What will Kill Clover but not Grass?
Broad spectrum herbicides will target clover without affecting your grass but you do need to be careful about choosing the correct herbicide, particularly if you have Buffalo type varieties.
Amgrow Bin-die is especially effective against clover, Bindii, oxalis and other common weeds.
Amgrow Bin-die is suitable for use on Buffalo varieties as well as most other common turf types.
Always check the label for warnings about how any chemical may possibly harm surrounding grass.
Can I use fertiliser to kill Clover?
Yes, a nitrogen-rich fertilisers is one of the best ways to rid of clover in your lawn.
Applications of NPK (nitrogen, phosphorous and potassium) type fertilisers such as Grech’s Turf Fertiliser, especially through the winter months, will severely restrict clover growth and may even eliminate it entirely.
Of course, any clover seed in the ground will germinate the next growing season.
So one of the best things you can do for eliminating clover is to maintain a well-fertilised lawn from year to year.
And our handy Fertiliser Spreader makes even consistent fertiliser application so easy.
How do I get Rid of it Naturally?
If your clover problem is small you can pull the weeds quite easily. This is very effective if do this when clover first appears.
You need to make sure that you pull up the entire plant as their long stems may have put down roots further afield.
As already mentioned, maintaining adequate nitrogen levels in the soil will eliminate clover and prevent its return.
Does Weed ‘n’ Feed Work on Clover?
Weed ‘n’ Feed is effective for getting rid of clover in your lawn as well as other weeds including Bindii and Dandelion.
Weed ‘n’ Feed is available in two formulations and is suitable for most common turf varieties including Kikuyu, Couch.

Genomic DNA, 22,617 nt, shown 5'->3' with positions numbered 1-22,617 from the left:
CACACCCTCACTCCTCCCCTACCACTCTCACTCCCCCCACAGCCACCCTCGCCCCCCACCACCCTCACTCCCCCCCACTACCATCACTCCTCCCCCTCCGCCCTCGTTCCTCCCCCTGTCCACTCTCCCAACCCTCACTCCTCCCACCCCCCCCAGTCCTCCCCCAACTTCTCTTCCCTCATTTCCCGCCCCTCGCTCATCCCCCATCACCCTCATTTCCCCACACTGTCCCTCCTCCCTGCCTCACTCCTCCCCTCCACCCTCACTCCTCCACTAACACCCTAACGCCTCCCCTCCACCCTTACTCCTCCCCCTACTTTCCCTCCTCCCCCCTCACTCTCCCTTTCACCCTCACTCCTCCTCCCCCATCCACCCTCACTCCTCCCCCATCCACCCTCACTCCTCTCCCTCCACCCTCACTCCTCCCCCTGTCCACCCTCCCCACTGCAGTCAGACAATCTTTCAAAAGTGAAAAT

But you’ll need to make sure you choose the correct formulation for Buffalo type varieties such as Sir Walter or Sapphire.
Weed ‘n’ Feed works by feeding the soil with nitrogen to prevent clover growth and eliminating existing clover growth thanks to its broad spectrum herbicide containing bromoxynil, dicamba and/or MCPA (the Buffalo version does not contain dicamba).
The ideal time to spray is when the clover plants are very young and before flowers or seeds develop.
Weed or Ground Cover?
Whether you view clover as a weed or a rather helpful addition to your lawn will depend on your viewpoint.
Clover, with its drought tolerance and rapid spread provides good ground cover and helps to keep other more unpleasant and unsightly weeds from becoming a problem.
In addition clover tolerates low mowing heights exceptionally well.
Does it take over?
In poor soil with low nitrogen levels and where your lawn is stressed, yes, clover will take over.
Clover is super hardy and may well even be resistant to glyphosate sprays.
Clover copes quite happily if you mow the lawns too low and will readily take advantage of any scalping or dead patches in your lawn.